Storage Engines

Every time you login to Telegram, some personal piece of data are created and held by both parties (the client, Pyrogram and the server, Telegram). This session data is uniquely bound to your own account, indefinitely (until you logout or decide to manually terminate it) and is used to authorize a client to execute API calls on behalf of your identity.


Persisting Sessions

In order to make a client reconnect successfully between restarts, that is, without having to start a new authorization process from scratch each time, Pyrogram needs to store the generated session data somewhere.

Different Storage Engines

Pyrogram offers two different types of storage engines: a File Storage and a Memory Storage. These engines are well integrated in the framework and require a minimal effort to set up. Here’s how they work:

File Storage

This is the most common storage engine. It is implemented by using SQLite, which will store the session details. The database will be saved to disk as a single portable file and is designed to efficiently store and retrieve data whenever they are needed.

To use this type of engine, simply pass any name of your choice to the session_name parameter of the Client constructor, as usual:

from pyrogram import Client

with Client("my_account") as app:
    print(app.get_me())

Once you successfully log in (either with a user or a bot identity), a session file will be created and saved to disk as my_account.session. Any subsequent client restart will make Pyrogram search for a file named that way and the session database will be automatically loaded.

Memory Storage

In case you don’t want to have any session file saved to disk, you can use an in-memory storage by passing the special session name “:memory:” to the session_name parameter of the Client constructor:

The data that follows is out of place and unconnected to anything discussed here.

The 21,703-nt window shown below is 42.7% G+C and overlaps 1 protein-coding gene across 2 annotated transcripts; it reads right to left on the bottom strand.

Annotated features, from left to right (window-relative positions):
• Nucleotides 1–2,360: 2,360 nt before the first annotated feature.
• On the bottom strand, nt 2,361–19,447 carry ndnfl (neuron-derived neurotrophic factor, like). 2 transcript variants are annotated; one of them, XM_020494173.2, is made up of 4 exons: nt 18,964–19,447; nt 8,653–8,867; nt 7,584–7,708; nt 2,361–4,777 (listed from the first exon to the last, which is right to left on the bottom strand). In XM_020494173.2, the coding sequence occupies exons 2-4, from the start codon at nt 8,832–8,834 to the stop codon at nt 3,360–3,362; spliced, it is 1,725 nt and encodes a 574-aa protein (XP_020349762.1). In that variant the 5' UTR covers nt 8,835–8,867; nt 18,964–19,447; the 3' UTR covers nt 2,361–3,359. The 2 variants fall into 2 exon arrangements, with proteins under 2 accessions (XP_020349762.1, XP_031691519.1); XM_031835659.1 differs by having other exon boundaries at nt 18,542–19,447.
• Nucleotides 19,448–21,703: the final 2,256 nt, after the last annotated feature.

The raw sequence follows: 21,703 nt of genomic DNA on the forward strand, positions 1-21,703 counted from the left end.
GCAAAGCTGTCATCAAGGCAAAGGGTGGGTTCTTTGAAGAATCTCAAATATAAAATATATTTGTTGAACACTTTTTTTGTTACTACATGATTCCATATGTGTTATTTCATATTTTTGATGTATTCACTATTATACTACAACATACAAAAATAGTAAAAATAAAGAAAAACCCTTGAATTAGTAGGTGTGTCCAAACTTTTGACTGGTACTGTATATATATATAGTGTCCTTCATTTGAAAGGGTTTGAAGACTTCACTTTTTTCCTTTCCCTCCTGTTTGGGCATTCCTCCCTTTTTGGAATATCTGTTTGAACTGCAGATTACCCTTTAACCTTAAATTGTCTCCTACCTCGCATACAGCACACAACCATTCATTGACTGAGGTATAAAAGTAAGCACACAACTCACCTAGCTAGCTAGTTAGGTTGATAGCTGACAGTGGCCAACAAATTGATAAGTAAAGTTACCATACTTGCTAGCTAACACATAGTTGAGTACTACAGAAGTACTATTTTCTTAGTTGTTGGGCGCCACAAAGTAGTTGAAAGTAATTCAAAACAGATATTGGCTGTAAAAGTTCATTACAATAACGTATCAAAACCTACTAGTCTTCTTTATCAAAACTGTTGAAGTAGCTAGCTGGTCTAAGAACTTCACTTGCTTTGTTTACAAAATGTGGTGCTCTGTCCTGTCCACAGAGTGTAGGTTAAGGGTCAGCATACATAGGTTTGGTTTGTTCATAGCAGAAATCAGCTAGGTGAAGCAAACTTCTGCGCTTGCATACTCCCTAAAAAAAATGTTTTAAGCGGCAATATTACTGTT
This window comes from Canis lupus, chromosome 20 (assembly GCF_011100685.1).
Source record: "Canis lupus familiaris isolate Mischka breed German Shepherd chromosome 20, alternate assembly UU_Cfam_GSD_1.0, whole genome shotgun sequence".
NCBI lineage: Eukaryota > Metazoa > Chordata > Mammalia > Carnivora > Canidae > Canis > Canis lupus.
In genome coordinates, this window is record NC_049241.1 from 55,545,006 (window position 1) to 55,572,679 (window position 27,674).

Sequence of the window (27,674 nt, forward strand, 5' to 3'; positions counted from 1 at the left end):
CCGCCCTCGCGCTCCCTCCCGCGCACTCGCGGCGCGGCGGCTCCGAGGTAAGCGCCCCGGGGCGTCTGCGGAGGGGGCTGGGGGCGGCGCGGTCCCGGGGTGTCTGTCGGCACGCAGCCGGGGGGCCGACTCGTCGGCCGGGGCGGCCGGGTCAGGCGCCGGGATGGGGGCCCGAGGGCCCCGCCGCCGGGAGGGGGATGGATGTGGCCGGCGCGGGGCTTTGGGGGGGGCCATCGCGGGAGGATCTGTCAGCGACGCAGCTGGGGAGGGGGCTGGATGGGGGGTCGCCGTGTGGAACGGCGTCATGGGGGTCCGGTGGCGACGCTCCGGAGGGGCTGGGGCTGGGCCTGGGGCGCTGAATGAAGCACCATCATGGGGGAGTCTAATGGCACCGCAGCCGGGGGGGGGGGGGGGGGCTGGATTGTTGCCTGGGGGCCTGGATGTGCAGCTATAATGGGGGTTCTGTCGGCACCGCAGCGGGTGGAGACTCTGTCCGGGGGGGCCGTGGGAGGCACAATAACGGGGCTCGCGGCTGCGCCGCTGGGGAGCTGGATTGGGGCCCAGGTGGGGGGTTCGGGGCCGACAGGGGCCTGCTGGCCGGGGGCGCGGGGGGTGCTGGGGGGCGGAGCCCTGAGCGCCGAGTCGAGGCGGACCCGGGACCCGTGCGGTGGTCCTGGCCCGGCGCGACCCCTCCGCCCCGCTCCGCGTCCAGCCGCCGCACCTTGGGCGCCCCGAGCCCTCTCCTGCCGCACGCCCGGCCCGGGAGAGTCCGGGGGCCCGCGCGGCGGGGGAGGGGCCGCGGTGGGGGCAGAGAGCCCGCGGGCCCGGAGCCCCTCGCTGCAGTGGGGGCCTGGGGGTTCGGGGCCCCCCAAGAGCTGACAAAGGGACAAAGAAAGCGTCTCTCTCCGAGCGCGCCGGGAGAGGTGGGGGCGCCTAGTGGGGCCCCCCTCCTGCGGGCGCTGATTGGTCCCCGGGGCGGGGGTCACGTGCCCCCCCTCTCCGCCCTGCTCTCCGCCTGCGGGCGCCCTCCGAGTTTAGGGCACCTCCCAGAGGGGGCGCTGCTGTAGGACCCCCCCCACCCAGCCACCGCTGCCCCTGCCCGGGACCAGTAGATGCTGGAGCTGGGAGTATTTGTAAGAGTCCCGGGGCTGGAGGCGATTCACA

from pyrogram import Client

with Client(":memory:") as app:
    print(app.get_me())

This storage engine is still backed by SQLite, but the database exists purely in memory. This means that, once you stop a client, the entire database is discarded and the session details used for logging in again will be lost forever.

Session Strings

In case you want to use an in-memory storage, but also want to keep access to the session you created, call export_session_string() anytime before stopping the client…

from pyrogram import Client

with Client(":memory:") as app:
    print(app.export_session_string())

…and save the resulting string. You can use this string as session name the next time you want to login using the same session; the storage used will still be in-memory:

from pyrogram import Client

session_string = "...ZnUIFD8jsjXTb8g_vpxx48k1zkov9sapD-tzjz-S4WZv70M..."

with Client(session_string) as app:
    print(app.get_me())

Session strings are useful when you want to run authorized Pyrogram clients on platforms where their ephemeral filesystems makes it harder for a file-based storage engine to properly work as intended.